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Rob Cowan
Gramophone, August 2014

The Prometheus Overture augurs well, a brightly lit performance, unhurried and nicely shaped with unforced accents.

Weil’s Beethoven is for the most part considered, generally well played and up to speed with modern scholarship…Best by far are the two overtures and the First Symphony… © 2014 Gramophone Read complete review on Gramophone

Daniel Foley
The WholeNote, June 2014

Bruno Weil, a longtime collaborator with the orchestra, draws a finely articulated and transparent response from the rarely seen Tafelmusik podium.

The performances of the first two symphonies…[are] rich in detail…

The renderings of the Third and Fourth Symphonies can be recommended without qualification; both are superb throughout.

These live performances were recorded in Toronto’s Koerner Hall in 2012 and 2013 with exceptional clarity… © 2014 The WholeNote Read complete review

Phil Muse
Audio Video Club of Atlanta, June 2014

May I suggest that conductors, orchestras, and listeners alike have absorbed so much Beethoven in the past that they are in danger of growing stale where the symphonies are concerned? An antidote for the Beethoven blahs is the present album of Symphonies 1–4 by Bruno Weil and the Tafelmusik Baroque Orchestra…These vital performances stand up well on repeated listening. For once a promotional blurb rings true: “We approach these Beethoven symphonies,” says Weil, “as if they were the very first performance, as though the music had been composed yesterday. There’s no sense of routine with Tafelmusik musicians, and everybody’s giving their all for this music, playing with a full heart and a full soul and spirit.”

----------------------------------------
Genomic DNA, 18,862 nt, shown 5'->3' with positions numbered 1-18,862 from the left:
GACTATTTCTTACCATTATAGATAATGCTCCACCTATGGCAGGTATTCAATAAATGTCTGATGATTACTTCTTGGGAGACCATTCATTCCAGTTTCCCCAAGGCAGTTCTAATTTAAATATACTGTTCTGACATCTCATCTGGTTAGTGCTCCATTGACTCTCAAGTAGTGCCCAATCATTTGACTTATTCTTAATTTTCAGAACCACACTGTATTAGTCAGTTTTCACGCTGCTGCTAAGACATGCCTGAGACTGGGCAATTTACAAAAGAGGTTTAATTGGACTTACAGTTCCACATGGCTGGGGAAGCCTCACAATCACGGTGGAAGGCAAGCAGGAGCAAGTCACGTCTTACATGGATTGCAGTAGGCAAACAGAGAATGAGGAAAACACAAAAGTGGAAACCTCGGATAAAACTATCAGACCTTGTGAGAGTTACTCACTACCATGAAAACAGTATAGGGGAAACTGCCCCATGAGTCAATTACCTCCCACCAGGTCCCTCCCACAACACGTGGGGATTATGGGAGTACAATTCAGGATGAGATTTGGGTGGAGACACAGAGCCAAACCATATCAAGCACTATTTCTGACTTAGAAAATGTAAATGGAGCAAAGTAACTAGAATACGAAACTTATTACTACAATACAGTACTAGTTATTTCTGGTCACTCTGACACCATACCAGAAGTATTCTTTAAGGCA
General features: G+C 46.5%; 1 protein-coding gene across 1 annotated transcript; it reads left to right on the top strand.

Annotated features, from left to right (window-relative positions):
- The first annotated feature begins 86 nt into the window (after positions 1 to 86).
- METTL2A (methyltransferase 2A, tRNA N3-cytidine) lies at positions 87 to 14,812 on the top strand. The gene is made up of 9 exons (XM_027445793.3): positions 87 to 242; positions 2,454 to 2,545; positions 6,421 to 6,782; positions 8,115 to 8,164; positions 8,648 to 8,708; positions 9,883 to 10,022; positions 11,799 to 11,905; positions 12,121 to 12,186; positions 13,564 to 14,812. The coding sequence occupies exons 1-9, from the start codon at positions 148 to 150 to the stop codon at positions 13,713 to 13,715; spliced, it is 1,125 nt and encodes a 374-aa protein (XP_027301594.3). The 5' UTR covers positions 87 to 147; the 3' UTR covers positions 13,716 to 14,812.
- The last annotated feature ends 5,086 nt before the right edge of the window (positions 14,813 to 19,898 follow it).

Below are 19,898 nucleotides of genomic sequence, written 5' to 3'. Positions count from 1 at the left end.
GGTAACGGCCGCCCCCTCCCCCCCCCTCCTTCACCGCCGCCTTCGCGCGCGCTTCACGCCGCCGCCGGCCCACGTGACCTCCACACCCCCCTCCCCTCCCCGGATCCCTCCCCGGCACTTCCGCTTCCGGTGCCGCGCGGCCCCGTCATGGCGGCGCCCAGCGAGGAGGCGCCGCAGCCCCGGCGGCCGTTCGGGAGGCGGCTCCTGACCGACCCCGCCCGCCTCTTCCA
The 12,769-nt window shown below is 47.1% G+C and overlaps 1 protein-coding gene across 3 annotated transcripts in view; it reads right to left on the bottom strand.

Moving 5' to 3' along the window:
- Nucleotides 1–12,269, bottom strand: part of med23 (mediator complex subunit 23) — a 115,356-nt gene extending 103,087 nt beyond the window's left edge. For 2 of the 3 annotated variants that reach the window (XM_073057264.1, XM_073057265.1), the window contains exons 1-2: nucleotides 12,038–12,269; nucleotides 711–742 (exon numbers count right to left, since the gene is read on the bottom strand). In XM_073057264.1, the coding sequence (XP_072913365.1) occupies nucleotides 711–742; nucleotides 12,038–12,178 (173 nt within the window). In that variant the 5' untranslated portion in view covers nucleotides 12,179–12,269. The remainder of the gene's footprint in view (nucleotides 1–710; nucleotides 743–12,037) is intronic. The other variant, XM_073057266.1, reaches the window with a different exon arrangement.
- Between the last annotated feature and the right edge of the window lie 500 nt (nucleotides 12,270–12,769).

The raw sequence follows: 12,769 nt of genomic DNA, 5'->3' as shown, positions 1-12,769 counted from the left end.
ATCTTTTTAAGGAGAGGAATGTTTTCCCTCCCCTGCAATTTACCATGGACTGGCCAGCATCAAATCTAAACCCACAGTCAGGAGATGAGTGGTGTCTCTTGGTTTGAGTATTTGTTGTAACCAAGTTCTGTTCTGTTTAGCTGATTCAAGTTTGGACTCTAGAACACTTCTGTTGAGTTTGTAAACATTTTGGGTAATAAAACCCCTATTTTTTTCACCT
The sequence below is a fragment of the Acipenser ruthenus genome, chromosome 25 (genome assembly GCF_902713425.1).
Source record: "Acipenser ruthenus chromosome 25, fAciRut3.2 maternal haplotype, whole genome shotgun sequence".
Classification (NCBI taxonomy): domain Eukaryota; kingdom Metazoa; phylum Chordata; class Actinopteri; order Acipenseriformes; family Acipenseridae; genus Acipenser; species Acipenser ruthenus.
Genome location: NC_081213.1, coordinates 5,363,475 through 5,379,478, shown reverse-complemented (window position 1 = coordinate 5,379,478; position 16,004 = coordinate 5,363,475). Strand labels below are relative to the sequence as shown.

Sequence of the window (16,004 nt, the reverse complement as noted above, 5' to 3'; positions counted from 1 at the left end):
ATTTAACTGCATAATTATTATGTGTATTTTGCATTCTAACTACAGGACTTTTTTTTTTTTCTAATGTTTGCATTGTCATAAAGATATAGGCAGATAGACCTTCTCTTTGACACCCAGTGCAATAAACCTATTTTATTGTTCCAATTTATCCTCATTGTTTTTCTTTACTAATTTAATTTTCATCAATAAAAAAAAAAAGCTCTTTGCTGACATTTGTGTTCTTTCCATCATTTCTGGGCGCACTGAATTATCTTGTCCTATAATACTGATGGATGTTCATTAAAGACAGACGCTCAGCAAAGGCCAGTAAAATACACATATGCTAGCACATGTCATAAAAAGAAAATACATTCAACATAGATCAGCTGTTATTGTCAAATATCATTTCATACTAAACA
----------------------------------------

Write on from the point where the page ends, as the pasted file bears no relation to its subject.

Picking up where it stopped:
Don’t let the name “Baroque Orchestra” fool you. In these performances Tafelmusik is considerably augmented beyond the normal forces necessary to realize the Baroque repertoire. In all, 53 musicians take part in one of more symphonies: Numbers 1–2 have a complement of 36 musicians, and 3–4 have 39. That is enough to bring out the greatness of ideas and the scope of Beethoven’s imagination in these works. © 2014 Audio Video Club of Atlanta Read complete review, May 2014

Hearing these works played by a group of fewer than 40 top-class musicians, using period instruments, invites reconsideration of how the music may have sounded in its own time and how the later gigantism of 100-piece orchestras may have distorted the clarity of line and details of instrumentation that Beethoven carefully crafted into the symphonies. It is for that clarity, along with generally brisk tempos and a well-honed sense of balance, that listeners will enjoy this release…this is a very fine addition to the Beethoven catalogue and certainly an indication of the quality of the Tafelmusik Media label. © 2014 Read complete review

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